Reflections of the Moon
2017 was a crazy year in politics. It began with Theresa May in total control, calling an election that looked like a landslide and ended in failure as she lost her majority and ended up relying on the DUP to stay in Number 10. She regained some control at the end of the year with a successful end to the first phase Brexit deal and the polls showing the Conservatives statistically tied with Labour, when given the upheaval, you would expect Labour to be marching miles ahead. Much of the reason they are not has to do with their leader, who despite doing better than expected in the election, is a long way still from proving he is actually electable.
So what of 2018. The pattern could follow the same as the last six months. It will be dominated by Brexit yet again. There will be gamesmanship on both sides with at times May looking very weak. Then as time moves on and the March 2019 deadline looms, we will probably end up with a deal late in the day yet again. Whatever red lines are being thrown around now, it is likely to be a Norway style transition until December 2020, followed by a permanent Canada style deal, with some details tweaked. And yes, free movement may well stay until 2020, those with a problem with that will of course squeal if it happens. The base will be that little will change in relation to the Single Market aspects of the EU, but we will leave the rest of the EU’s activities (Which don’t forget accounts for roughly 80% of EU law)
This year will also see the completion of the withdrawal bill. The likely pattern is the Lords will pass a small number of amendments, will be rejected or a compromise found to allow the Lords to back down on the rest in the end. The bill should be passed and ready to be enacted into law by March 2019.
In May the local elections will likely give Labour something of a boost. This year’s local elections are heavily biased towards urban cities and London, where if General Election patterns are sustained, scope for some major gains for Labour are possible.At local level signs the Lib Dems are recovering are also showing in local by election results, There is scope in London for them to recover ground lost during the tuition fee row years. t could be a tough night for the Conservatives, given the terrain which the elections will be fought, coming close to holding what they have would be a success.
Elsewhere housing will likely be the biggest focus but it is an area with no easy answers. Will action match the talk? Time will tell. Michael Gove will also continue his campaign to make the Tories take more notice of animal welfare issues. This is a good thing from a Conservative point of view, the specter of a Fox Hunting vote and the suggestion of backtracking on the Ivory pledge definitely lost the Tories key votes in June.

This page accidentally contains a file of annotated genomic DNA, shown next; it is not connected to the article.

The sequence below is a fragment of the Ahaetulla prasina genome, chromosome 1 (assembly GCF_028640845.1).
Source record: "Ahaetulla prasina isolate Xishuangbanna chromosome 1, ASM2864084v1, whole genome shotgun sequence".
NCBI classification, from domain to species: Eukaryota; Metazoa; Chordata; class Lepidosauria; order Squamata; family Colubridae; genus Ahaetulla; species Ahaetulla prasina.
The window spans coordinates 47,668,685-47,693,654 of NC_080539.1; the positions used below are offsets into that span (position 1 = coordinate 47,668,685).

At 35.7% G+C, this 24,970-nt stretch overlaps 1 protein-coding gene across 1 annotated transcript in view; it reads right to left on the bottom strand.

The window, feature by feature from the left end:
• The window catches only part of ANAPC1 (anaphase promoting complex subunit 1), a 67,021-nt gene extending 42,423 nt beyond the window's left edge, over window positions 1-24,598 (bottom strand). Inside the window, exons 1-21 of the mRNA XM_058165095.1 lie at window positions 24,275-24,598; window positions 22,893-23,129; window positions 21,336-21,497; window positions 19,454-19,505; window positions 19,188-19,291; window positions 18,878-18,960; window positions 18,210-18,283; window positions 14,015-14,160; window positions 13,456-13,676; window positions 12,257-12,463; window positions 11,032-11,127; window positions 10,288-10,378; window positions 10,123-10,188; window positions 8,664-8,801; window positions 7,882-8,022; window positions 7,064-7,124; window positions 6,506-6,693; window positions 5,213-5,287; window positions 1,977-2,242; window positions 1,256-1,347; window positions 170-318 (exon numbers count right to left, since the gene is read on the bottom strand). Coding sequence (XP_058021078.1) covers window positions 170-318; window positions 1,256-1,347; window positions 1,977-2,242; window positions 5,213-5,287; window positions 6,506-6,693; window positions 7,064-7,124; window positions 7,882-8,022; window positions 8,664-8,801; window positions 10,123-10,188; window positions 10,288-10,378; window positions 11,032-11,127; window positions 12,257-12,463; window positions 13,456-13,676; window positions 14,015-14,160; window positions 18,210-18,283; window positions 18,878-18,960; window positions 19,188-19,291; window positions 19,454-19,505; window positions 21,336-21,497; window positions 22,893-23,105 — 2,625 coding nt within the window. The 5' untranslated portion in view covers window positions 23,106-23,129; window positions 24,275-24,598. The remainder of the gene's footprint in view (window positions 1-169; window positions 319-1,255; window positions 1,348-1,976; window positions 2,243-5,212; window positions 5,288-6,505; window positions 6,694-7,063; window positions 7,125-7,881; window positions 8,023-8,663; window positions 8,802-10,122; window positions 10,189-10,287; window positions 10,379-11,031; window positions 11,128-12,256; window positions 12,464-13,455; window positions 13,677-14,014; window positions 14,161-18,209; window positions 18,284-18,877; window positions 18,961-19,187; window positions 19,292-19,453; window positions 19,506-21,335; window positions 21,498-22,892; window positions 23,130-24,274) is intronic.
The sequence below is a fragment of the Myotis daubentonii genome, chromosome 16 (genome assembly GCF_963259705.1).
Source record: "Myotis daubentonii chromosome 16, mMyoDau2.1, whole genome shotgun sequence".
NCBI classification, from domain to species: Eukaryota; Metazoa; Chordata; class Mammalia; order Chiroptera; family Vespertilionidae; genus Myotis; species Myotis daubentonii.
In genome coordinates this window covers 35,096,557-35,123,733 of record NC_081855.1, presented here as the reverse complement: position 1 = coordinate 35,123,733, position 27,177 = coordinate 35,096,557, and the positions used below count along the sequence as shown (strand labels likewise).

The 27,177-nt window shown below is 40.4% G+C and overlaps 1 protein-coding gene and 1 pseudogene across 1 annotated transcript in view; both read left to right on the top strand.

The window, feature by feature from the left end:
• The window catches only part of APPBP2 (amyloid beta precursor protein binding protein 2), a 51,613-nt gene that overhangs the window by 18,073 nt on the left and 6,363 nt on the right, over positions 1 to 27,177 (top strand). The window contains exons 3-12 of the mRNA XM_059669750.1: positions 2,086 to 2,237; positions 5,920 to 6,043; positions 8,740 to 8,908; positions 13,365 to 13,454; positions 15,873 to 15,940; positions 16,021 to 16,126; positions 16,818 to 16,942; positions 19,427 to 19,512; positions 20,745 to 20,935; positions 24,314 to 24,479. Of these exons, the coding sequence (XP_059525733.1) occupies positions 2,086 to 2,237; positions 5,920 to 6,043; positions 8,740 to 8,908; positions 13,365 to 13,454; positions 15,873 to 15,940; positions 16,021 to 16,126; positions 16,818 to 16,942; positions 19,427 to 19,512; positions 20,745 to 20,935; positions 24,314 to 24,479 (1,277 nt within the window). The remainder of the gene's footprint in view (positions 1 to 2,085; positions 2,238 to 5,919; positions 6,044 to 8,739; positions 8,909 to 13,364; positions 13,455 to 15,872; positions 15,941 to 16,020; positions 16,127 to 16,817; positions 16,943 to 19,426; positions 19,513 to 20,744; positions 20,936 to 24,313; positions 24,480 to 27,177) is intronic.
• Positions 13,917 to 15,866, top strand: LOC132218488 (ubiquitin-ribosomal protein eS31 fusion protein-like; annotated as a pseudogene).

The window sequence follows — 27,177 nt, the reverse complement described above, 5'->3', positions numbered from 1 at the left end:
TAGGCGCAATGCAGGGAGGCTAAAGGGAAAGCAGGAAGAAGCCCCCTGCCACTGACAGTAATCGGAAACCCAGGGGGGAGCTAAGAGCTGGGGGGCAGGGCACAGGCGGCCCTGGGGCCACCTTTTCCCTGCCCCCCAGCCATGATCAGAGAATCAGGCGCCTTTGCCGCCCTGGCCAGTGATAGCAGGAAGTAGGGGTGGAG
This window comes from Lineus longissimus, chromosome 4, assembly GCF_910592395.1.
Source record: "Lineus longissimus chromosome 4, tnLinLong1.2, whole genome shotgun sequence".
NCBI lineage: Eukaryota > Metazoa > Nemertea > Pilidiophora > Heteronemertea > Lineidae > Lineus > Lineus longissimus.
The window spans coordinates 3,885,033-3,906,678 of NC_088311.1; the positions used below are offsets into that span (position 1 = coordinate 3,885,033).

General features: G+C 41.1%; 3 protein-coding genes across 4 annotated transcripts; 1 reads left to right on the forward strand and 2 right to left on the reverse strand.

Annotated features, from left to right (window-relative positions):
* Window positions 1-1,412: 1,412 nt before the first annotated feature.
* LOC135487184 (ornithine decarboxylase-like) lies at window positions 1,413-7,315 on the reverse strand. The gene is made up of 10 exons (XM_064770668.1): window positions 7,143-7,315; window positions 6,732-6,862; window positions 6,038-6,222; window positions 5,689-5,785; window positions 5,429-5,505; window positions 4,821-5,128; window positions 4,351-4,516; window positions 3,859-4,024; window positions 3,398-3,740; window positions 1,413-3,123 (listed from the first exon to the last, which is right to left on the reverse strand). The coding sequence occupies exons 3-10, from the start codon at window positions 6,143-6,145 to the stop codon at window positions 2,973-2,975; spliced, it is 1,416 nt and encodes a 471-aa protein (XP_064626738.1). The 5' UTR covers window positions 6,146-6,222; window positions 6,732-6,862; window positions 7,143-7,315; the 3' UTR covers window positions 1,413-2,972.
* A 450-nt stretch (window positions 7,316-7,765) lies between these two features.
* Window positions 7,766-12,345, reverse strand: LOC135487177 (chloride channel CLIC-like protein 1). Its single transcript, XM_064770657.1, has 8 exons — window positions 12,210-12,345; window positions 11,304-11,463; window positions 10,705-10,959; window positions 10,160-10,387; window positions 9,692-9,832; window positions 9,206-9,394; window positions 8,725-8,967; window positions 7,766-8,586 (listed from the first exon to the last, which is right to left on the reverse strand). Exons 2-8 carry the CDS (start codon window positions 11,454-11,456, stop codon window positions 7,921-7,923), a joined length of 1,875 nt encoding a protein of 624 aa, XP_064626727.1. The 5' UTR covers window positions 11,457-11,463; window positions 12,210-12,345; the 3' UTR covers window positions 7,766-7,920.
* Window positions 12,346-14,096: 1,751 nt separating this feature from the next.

Overall barring some big totally unexpected event it will likely be a fairly quiet year and I expect the polling to look much the same at the end of it as it does now, with no General Election and no change of leadership. What is more exciting is to watch the development of the influx of young Tories who are leading a social media fight back. Where will they take this in 2018, hopefully even further getting more people involved still to fight the barrage of hatred and abuse and Fake News that is the hallmark of Labour’s social media machine that needs desperately to be taken on and defeated.
2018 is in some ways the start of a five year cycle that will determine a lot about the future of Britain for a long time to come. While the window for those who want to stop Brexit looks small, it being done or not will have much longer effects. Then comes the next General Election, assuming it is in 2022, who will take control of post Brexit Britain, the Conservatives or the Hard left of Corbyn’s Labour, in a world where many more powers will be available to the winner, will also have long term consequences for the country. I have little doubt Britain outside the EU with a Conservative majority Government come 1st January 2023 is the best outcome.